Nurses Records in Medical Records of a School Hospital

Theory x Practice

  • Érika Leite da Silva Cardoso UFPB
  • Sérgio Ribeiro dos Santos
  • Yana Balduíno de Araújo
  • Maria Bernadete de Sousa Costa
  • Evyllâne Matias Veloso Ferreira
  • Nívea Trindade de Araújo Tiburtino Neves

Abstract

Objective: Describe the characteristics of the evolution of nurses in the medical records of patients admitted to a school hospital in the city of João Pessoa, PB, Brazil.


Methods: This is a descriptive, exploratory and documental, embodied in a quantitative approach. The source of study data were the records of patients of the Pediatric Clinic of Infectious and Parasitic Diseases (IPD), who were in the Statistical and Medical Archive Service (SMAS), in a time frame from April to October 2015. The analysis the data was performed, from the descriptive statistics, using a statistical software.


Results: Through the data collected, two characteristics were observed in the records: the general aspects and the focus of care. In general aspects, the developments were characterized as being absent from erasures, use of correctives, grammatical errors, non-standard abbreviations and generic terms. They proved to be legible and clear, using scientific terminology, the date and time stamp. However, it was found that there are many blanks. As the focus of care, the records contemplated the general condition, level of consciousness, respiratory pattern and eliminations.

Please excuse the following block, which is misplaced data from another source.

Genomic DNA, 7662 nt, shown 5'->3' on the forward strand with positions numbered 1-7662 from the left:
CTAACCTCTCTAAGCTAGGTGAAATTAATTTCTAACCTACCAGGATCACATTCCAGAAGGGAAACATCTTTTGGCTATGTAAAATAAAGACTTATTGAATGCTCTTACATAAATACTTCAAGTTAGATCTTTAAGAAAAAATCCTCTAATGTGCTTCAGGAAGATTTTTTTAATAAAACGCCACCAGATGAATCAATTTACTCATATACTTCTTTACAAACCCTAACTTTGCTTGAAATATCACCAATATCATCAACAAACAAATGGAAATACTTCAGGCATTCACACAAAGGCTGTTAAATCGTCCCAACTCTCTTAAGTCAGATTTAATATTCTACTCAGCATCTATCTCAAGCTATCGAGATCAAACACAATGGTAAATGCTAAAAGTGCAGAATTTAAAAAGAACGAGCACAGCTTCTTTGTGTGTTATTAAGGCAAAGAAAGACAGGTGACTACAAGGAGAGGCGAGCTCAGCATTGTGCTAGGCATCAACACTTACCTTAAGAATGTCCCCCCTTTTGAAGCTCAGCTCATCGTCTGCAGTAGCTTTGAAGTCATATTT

Conclusions: Based on the foregoing, the concreteness of this study shows us that nurses need to be aware in order to provide a more qualified registration and, above all, standardized, ensuring continuity of care and promoting the evaluation of the implemented care.

Published
Apr 22, 2017
How to Cite
CARDOSO, Érika Leite da Silva et al. Nurses Records in Medical Records of a School Hospital. International Archives of Medicine, [S.l.], v. 10, apr. 2017. ISSN 1755-7682. Available at: <http://imedicalsociety.org/ojs/index.php/iam/article/view/2360>. Date accessed: 23 may 2017. doi: http://dx.doi.org/10.3823/2410.
Section
Global Health & Health Policy